Hi there, Action Force. Today, instead of a short fiction piece, I’ve decided to post the opening chapter to my novel One of These Doomsdays. The novel is unsold at the moment, and while I work on the Constance Verity trilogy, it’ll probably be a while before Doomsdays sees print. I don’t know how much I’ll end up putting up, but if it gets a good response, we’ll see.
Speaking of response, feel free to leave a comment. Or, if you’d prefer a more direct message, e-mail me at HIPSTERCTHULHU@HOTMAIL.COM. I still feel as if I’m working in a vacuum at times, and it’s always nice to hear from fans (and potential fans). Hope you enjoy it, Action Force.
The cat was going to get him killed.
Felix ran. Under one arm, he carried the cat in a duffle bag. With his other hand, he held his tin foil hat in place. Rubber bands secured the hat, but he wasn’t taking any chances.
The melvin clomped noisily after him. He could picture its lurching gait, its whipping arms. He’d seen it a dozen times before, though they didn’t usually pursue him.
Technically, it was after the cat, but Felix wasn’t going to give that up, so the target was incidental.
It was just a cat. Except it was possibly the last living thing on Earth, other than him. Not counting microbes, he supposed. The robots probably didn’t have anything against microbes.
Everything else was fair game. The robot apocalypse had been swift, happened without warning. In a day, they’d wiped away all life and had done so with such efficiency that Felix had slept through the whole thing. He’d fallen asleep in front of the TV and awoke to a world without people. Not even corpses. It didn’t make sense. He’d stopped trying to get it to make sense and focused on surviving. It wasn’t much of an existence, being the last human in the city, possibly on the planet. He scraped by on frozen pizzas, scavenged beers, and an extensive DVD collection. And tin foil, that most miraculous of inventions that somehow interfered with the robots’ sensors enough to keep him alive.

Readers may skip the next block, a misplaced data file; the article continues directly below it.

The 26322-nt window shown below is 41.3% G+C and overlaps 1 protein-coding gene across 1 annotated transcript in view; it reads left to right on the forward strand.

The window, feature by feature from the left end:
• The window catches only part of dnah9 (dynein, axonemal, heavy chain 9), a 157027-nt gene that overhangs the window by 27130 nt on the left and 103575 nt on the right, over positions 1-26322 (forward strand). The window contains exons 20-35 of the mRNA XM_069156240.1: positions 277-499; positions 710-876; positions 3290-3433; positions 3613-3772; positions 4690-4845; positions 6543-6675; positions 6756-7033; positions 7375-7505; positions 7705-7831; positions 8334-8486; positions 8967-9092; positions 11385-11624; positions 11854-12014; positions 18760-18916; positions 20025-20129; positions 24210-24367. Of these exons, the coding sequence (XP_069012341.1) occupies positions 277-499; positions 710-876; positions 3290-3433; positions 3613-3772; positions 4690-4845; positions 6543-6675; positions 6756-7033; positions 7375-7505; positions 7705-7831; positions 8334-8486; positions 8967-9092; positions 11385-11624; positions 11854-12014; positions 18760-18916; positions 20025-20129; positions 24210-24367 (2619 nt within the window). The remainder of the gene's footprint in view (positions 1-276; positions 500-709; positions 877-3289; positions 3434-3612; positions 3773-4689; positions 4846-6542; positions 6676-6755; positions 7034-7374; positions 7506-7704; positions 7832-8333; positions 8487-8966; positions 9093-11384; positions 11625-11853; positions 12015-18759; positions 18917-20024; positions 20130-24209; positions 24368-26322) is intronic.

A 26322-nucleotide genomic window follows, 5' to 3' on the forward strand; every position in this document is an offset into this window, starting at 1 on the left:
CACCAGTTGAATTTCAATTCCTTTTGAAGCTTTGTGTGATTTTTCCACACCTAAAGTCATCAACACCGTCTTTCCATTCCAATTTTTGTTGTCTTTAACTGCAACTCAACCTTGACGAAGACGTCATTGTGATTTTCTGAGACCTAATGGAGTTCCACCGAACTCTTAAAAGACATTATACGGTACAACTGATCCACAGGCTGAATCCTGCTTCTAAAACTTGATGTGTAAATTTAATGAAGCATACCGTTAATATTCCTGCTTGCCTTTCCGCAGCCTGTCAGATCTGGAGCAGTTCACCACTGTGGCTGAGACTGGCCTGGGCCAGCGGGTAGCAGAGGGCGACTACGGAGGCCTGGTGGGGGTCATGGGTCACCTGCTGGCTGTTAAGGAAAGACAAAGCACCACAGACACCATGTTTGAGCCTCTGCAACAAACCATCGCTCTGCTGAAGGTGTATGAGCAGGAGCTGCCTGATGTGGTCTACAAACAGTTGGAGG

He paused to catch his breath. The cat squirmed in the bag, and he squeezed it closer to his body. Felix ducked under an awning and listened. The melvin clanked, and the echo through the streets made it difficult to determine direction.
If he could get the cat back to his apartment, he knew everything would be fine. It was his sanctuary, the only place he was completely safe. In the unending game of robotic death tag his life had become, it was home base.
The cat mewed. He shushed it, but it only made more noise.
“Stupid cat,” said Felix.
The cat refused to be reasonable about this.
The melvin turned the corner. The robot stood eleven feet tall. It had a cylindrical body. Its arms and legs were multi-jointed tentacles. A featureless orb with a spinning ring like a miniature Saturn served as its head.
He called this model a melvin because of the way it moved. It leaned forward in a slouch, and it walked as if it might fall over. It was almost comical, but he assumed its pincers could crush his skull if it ever managed to grab him.
The robots, every single one of them, put a hum in his fillings. It was irritating, but a good early warning system. The melvin approached, and Felix resisted the urge to run. Sudden movement might draw its attention. The robots could track him better when he moved too fast. Especially once they saw him. Although they never truly saw him. They sensed him, like an anomaly worth investigating but they weren’t quite sure how to deal with.